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Everything returns to normal after Chernobyl. That is, everything but art. Most of the great works are lost, and it is up to people like William Shakespear Junior the Fifth to restore the lost artwork of the human race. He finds strange goings-on at a resort enough to remind him of all the lines of the play, dealing with mob boss Don Learo and his daughter Cordelia, a strange professor named Jean Luc-Godard (sic), who repeatedly xeroxes his hand for no particular reason. He is followed by four humanoid goblins that keep tormenting Cordelia. There is also the gentleman whose girlfriend, Valerie, isn't always visible. Then the film is sent off to New York for Mr. Alien to edit. Written by
Scott Hutchins <firstname.lastname@example.org>
I simply can't understand this. Whenever a film is extremely original this happens, oddly enough this do not seem to be the case with the oddities of the 30's and 40's, so I do smell a little discrimination.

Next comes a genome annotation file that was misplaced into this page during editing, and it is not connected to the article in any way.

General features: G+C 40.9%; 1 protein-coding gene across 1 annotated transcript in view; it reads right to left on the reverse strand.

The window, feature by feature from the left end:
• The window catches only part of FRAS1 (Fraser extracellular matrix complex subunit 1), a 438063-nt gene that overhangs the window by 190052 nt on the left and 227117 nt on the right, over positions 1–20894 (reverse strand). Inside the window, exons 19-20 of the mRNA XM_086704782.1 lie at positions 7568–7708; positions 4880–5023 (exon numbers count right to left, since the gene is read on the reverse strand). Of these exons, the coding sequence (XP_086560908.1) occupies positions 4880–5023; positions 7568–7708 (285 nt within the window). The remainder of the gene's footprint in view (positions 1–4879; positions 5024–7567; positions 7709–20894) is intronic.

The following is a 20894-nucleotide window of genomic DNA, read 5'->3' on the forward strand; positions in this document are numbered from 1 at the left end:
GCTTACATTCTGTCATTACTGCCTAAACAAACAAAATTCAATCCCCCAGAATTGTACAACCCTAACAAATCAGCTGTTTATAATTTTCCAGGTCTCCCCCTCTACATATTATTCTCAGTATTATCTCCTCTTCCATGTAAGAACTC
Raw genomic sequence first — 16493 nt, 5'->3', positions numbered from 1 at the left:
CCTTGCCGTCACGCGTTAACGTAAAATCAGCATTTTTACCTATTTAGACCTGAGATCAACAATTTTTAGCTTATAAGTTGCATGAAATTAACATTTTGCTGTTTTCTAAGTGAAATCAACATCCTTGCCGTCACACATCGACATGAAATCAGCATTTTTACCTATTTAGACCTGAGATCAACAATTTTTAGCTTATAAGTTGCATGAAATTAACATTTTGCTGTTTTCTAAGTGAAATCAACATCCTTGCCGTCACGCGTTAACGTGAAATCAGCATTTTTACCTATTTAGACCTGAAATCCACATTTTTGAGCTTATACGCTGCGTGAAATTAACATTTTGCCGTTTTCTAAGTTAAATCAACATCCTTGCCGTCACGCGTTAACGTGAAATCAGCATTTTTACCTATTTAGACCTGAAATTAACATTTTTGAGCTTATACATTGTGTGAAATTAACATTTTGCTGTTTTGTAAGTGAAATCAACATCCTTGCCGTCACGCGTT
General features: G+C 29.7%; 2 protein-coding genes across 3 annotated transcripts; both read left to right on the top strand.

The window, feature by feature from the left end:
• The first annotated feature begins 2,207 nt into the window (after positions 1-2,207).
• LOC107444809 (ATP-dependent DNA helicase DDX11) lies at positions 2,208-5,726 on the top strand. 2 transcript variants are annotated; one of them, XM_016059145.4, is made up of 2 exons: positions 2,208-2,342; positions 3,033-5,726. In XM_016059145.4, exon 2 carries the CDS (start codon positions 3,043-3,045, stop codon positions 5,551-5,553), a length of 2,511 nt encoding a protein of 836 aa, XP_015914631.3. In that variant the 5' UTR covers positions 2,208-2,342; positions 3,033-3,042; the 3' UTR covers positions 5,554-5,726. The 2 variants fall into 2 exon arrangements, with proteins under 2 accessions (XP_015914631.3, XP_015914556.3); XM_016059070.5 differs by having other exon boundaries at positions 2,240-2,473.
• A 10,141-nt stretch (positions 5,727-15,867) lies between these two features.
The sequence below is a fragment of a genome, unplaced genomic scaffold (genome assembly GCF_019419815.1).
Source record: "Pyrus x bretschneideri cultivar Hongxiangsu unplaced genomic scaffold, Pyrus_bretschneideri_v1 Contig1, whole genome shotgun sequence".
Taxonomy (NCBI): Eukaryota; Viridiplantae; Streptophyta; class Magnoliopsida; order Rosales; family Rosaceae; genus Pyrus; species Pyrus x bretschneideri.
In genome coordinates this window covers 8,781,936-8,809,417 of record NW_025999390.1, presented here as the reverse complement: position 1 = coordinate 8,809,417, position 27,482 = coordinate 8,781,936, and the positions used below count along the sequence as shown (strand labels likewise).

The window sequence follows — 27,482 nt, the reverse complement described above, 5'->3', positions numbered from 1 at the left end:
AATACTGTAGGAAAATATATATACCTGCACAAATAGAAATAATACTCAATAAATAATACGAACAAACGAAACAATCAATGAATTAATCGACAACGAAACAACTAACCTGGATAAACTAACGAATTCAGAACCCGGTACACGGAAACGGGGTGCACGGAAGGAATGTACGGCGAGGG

After watching this film, with mixed expectations I might add I found that it's one of the greatest films I have ever seen. A masterpiece. Now I will not go around hitting other people with my taste but I believe there's a few things that should be said so you know what you're getting yourself into:
1. It's one of the weirdest films of all time - It's not just surreal but a tiny bit minimalistic too. - People speak like they were in Inland Empire.
2. It focuses a lot on technical skills and picture making.
3. As most of Godards films he's trying new things out. And it could be viewed as a project of some kind.
4. One of the characters, the one played by Godard actually, mumbles a lot, also in his narrations, this seem to be more of a comic relief after a while but at the opening it can be found as annoying and it seems to be the most criticized part of the film.
If you don't object to any of these things and have liked/loved other Godards of the 80's, 90's, you will like/love this. I most definitely love it and I hope you do too.
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